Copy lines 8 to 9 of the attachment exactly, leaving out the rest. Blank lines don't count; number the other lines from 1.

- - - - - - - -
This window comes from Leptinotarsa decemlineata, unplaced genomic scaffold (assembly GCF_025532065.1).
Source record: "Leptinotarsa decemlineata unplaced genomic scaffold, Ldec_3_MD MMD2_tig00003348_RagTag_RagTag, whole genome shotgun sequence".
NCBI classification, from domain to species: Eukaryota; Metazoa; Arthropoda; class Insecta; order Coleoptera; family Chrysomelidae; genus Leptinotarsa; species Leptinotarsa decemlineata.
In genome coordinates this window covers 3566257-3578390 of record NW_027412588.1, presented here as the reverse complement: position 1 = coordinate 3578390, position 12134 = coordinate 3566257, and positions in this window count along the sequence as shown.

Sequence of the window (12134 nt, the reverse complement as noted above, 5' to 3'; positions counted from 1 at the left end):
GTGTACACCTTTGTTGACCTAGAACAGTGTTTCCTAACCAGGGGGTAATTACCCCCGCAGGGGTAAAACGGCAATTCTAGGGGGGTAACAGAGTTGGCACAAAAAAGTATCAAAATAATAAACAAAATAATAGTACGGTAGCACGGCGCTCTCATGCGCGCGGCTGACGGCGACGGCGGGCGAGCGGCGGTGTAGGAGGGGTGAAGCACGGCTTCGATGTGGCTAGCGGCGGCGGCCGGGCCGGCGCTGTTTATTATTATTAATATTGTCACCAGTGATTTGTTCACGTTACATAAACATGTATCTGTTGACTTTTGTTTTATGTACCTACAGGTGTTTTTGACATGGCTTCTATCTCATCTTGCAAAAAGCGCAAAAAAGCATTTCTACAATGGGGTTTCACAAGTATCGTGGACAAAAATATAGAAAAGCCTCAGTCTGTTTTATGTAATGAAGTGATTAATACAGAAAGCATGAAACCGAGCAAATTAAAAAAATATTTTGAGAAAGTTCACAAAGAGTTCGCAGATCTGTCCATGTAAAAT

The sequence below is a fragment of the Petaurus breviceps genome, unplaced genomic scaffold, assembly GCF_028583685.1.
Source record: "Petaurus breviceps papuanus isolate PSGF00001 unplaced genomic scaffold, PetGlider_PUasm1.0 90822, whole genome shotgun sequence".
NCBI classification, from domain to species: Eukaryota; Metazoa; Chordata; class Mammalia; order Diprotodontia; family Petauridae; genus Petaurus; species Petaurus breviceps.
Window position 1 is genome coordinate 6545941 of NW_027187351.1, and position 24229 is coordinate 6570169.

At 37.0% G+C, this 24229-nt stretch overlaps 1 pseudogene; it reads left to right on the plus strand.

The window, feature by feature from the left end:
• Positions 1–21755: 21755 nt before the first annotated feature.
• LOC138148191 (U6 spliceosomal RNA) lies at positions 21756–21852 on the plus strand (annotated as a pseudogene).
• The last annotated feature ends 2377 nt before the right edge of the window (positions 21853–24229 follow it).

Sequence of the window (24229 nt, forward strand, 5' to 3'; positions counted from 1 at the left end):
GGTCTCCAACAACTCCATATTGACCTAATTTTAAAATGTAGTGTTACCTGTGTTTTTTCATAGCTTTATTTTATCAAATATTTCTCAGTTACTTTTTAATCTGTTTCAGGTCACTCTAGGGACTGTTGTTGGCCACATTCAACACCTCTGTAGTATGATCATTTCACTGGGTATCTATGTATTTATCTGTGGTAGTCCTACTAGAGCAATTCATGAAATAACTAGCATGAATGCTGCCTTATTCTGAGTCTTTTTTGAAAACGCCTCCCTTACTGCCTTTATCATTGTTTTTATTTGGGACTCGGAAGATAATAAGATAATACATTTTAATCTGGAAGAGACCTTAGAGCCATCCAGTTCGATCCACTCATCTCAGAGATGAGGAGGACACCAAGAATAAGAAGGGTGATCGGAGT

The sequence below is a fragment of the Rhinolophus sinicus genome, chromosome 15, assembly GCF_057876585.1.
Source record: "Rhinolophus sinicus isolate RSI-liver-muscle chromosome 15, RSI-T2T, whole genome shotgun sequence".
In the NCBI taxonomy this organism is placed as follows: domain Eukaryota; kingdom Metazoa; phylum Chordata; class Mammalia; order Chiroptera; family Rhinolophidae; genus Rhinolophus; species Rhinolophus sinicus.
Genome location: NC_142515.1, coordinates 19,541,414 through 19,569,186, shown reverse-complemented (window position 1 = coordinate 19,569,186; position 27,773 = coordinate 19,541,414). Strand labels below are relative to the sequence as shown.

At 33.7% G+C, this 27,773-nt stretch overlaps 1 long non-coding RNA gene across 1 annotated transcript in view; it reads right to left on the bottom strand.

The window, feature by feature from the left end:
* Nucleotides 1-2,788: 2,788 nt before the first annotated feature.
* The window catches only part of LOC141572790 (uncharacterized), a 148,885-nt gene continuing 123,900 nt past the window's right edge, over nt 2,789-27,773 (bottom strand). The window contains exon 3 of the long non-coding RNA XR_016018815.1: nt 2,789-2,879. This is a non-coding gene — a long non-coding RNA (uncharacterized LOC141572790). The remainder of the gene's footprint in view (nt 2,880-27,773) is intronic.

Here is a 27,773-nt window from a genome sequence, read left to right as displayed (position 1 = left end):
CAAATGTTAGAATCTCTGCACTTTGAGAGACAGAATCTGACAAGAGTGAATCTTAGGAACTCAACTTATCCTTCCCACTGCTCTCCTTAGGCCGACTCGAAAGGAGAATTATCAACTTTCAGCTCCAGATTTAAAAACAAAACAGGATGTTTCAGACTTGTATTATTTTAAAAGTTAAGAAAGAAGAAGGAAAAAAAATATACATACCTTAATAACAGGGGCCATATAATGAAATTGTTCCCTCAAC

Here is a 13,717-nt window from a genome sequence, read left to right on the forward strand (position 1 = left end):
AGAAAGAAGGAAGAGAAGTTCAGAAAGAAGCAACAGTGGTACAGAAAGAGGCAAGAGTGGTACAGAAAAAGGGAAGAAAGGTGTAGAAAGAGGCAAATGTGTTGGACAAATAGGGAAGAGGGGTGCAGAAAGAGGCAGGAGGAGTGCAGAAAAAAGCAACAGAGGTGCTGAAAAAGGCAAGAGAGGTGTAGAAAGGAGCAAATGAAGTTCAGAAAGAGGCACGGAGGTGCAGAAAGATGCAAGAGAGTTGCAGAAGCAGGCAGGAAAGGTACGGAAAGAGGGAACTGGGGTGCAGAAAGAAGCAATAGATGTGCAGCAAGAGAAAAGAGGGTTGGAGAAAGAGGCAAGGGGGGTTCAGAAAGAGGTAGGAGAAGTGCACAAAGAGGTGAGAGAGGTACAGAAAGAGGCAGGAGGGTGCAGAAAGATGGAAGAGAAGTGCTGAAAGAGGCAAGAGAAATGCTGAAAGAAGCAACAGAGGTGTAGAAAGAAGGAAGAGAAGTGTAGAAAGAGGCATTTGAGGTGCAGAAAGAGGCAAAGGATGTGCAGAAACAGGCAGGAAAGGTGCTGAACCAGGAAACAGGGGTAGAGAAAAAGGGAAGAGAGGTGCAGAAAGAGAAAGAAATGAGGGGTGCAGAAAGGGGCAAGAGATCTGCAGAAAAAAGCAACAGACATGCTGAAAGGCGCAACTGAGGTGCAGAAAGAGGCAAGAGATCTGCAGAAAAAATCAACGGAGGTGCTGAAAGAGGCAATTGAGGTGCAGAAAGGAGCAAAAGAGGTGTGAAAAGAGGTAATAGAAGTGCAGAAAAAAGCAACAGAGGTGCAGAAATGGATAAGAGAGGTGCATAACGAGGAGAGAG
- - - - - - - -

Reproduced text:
Source record: "Petaurus breviceps papuanus isolate PSGF00001 unplaced genomic scaffold, PetGlider_PUasm1.0 90822, whole genome shotgun sequence".
NCBI classification, from domain to species: Eukaryota; Metazoa; Chordata; class Mammalia; order Diprotodontia; family Petauridae; genus Petaurus; species Petaurus breviceps.